(Dorothy Cummings McLean) A medical journal discovered that 82% of women who took an mRNA vaccine in the first 20 weeks of pregnancy had a miscarriage — and then it buried the data.
In mid-June the New England Journal of Medicine published a study called “Preliminary FIndings of mRNA Covid-19 Vaccine Safety in Pregnant Persons” by Tom T. Shimabukuro and others from the Center of Disease Control’s “v-safe COVID-10 Pregnancy Registry Team.” The team wrote that there were “no obvious safety signals among pregnant [women] who received Covid-19 vaccines” even though it published a table which showed that 82% of women in the study who were injected with either the Pfizer or the Moderna vaccine during early pregnancy lost their babies. More prominent in their study was a claim that only 13.9% of all “completed pregnancies” had ended in miscarriage — but this figure included the women who were not vaccinated until they were in the second half of their pregnancies.
The significance of the buried information was not lost on British oncologist Dr. Carmen Wheatley, who shared her information with LifeSiteNews. Having at first found the conclusions of the study’s abstract “reassuring,” Wheatley went on to discover “Table 4” and the fine print under it.
“The researchers inexplicably subsumed the first trimester spontaneous abortions — before, and including, 20 weeks — into the completed pregnancy/losses as a whole—104 [miscarriages] out of 827 pregnancies,” she wrote to two leading British doctors, Dr. Peter Rabey, the medical director of the UK’s Channel Island of Guernsey, and Dr. Nicola Brink, Guernsey’s director of Public Health.
“However, since the aim was to discover whether Covid vaccination had any adverse effects in the different trimesters, the NEJM papers’ authors should have deducted the 700 women who were not actually vaccinated until the third trimester from the total 827, leaving only those vaccinated in the first 20 weeks, i.e. 127 women to figure in that part of Table 4.”
Wheatley pointed out that the “real rate” of spontaneous miscarriages among women vaccinated in the first 20 weeks of their pregnancy was not 12.6% but 82% because 104 of these 127 pregnancies were lost. She highlighted the “small print” in the study that stated that a “total of 700 participants (84.6) received their first eligible dose in the third trimester” and that a “total of 96 of 104 spontaneous abortions (92.3%) occurred before 13 weeks of gestation.”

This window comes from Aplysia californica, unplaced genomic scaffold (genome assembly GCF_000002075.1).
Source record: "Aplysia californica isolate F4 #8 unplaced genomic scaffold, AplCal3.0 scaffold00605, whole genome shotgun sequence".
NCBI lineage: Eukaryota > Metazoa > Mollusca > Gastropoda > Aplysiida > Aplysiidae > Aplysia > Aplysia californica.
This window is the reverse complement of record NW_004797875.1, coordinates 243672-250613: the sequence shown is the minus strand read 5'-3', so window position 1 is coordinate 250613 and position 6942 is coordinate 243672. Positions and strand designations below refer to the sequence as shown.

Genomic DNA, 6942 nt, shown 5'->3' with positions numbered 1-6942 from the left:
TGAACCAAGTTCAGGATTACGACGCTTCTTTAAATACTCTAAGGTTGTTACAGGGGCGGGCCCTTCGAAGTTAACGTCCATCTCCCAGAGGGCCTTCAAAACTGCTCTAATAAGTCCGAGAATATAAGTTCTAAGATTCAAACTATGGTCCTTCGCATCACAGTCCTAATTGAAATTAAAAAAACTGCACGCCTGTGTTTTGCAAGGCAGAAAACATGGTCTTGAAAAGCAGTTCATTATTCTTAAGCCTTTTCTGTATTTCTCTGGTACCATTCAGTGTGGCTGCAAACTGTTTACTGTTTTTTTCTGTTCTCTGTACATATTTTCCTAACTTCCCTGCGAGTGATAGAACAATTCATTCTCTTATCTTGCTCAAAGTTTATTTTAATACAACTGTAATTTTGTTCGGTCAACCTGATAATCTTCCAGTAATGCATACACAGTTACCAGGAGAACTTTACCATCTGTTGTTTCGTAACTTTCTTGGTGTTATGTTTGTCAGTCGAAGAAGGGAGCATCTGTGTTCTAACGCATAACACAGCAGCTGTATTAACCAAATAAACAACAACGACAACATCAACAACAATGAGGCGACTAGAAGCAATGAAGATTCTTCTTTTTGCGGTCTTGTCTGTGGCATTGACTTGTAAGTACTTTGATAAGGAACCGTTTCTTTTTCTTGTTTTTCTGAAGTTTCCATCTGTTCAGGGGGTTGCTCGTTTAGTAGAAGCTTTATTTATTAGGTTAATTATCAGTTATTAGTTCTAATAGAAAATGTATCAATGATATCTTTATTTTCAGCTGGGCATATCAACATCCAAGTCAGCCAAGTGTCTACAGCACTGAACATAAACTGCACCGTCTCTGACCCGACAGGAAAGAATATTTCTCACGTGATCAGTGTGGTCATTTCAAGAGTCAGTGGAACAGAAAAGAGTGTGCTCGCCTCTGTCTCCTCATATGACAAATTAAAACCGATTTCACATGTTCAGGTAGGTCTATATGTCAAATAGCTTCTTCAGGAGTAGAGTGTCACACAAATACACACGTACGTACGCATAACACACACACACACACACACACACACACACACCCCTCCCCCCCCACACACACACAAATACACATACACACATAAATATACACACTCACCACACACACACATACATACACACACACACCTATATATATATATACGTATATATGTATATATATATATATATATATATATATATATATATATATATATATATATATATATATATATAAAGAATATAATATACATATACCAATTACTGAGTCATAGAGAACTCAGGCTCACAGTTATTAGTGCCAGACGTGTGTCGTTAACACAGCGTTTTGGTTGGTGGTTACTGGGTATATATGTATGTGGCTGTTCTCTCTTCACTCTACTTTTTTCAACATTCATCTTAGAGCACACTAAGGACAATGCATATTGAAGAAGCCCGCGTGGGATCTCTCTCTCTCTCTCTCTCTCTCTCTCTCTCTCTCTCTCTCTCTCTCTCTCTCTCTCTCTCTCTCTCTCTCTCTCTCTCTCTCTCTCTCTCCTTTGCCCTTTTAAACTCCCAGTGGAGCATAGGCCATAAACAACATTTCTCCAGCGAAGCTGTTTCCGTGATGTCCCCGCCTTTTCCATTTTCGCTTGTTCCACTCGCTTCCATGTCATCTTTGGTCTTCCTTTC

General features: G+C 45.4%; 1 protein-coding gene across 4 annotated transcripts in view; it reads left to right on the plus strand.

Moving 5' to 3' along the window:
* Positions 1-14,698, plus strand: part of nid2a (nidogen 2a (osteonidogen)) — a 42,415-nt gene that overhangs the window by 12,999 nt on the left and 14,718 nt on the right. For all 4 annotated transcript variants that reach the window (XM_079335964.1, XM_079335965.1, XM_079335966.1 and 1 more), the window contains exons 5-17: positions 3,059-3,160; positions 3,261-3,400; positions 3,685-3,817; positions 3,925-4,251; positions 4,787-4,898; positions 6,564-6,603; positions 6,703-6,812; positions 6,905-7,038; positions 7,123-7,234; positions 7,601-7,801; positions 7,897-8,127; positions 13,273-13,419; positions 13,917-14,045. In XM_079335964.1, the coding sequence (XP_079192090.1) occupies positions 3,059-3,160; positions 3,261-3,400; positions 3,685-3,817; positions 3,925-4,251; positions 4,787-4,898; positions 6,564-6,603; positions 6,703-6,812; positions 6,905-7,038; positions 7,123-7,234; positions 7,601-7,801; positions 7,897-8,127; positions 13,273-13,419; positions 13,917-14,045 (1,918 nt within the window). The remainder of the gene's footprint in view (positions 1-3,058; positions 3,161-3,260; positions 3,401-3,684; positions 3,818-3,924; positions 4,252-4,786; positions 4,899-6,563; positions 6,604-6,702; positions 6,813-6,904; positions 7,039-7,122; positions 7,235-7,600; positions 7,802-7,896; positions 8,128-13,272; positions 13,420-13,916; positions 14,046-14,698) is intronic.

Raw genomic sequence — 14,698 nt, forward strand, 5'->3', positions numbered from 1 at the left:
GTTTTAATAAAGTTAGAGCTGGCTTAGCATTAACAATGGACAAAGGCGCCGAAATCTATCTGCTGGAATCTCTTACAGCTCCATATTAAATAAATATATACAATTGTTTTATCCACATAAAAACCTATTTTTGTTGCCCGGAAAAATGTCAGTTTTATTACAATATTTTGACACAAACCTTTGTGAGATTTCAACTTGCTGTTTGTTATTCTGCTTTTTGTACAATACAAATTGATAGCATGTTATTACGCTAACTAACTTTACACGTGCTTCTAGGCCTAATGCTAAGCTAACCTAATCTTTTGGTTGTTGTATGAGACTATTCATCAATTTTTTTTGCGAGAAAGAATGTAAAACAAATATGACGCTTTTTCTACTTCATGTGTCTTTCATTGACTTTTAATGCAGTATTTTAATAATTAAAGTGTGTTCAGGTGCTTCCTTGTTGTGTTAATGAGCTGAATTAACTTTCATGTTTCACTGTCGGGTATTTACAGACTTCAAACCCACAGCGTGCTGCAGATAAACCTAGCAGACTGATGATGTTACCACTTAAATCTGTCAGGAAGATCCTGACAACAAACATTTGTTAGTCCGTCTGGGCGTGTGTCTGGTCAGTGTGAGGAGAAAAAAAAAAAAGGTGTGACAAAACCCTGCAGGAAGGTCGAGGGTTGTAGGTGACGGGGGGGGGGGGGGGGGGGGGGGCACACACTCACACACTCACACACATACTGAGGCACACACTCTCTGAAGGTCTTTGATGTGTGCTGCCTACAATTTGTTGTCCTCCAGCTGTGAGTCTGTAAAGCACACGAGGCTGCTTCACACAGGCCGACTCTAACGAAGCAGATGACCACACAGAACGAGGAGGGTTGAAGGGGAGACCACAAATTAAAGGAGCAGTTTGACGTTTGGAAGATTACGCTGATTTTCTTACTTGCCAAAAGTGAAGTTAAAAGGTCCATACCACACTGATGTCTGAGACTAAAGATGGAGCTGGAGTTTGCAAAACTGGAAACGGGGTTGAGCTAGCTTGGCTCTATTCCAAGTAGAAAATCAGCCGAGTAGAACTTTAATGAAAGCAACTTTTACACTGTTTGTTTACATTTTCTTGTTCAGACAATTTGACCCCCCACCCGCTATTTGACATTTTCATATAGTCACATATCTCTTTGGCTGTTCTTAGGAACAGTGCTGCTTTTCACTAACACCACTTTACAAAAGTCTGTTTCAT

“So the evidence is actually there in the NEJM study, but completely misrepresented in the way the data was presented in general,” Wheatley stated.
The oncologist went on to say that the first trimester norm for miscarriages without vaccination, before COVID-19 began to spread, was reportedly between 10 to 26%. The incidence of 82% of pregnancies of women vaccinated in their first 20 weeks ending in miscarriage was thus “a more than 3-fold increased incidence of spontaneous abortions directly linked to the mRNA vaccines,” Wheatley wrote.
“So, yes, there is a huge red flag [against] vaccinating pregnant women here.”
LifeSiteNews was contacted by another medical professional who confirmed that the claims in the NEJM article were inaccurate. The reader, who described herself as a teacher of medical research, said she had read the article herself and could verify that the results claiming that only a small percentage of vaccinated women had miscarriages were inaccurate.
“It is clearly a lie and obvious to almost anyone,” she wrote and pointed out the same discrepancies noted by Dr. Wheatley: the researchers had stated there were only 104 miscarriages among 827 pregnant women who had received a COVID vaccine, but reported only in a footnote that 700 of the pregnant women had received the shot after 28 weeks. Losing a baby after 20 weeks is not considered suffering a miscarriage but a still birth, she stated.
“Assuming that the remaining 127 women were before 20 weeks pregnant, that leaves an 82% miscarriage rate (104 out of 127),” our source continued.
She likened this study, which lumped in pregnant women vaccinated in the first 20 weeks and ones vaccinated after 28 weeks to a hypothetical one examining the incidence of pregnancy in women and men.
“It is like saying that there were 700 men and 127 women studied and only a small percent got pregnant,” she said.
“Well, from the start 700 could not have gotten pregnant in the first place.”
Our source concluded with a plea: “Please get this information out there.”
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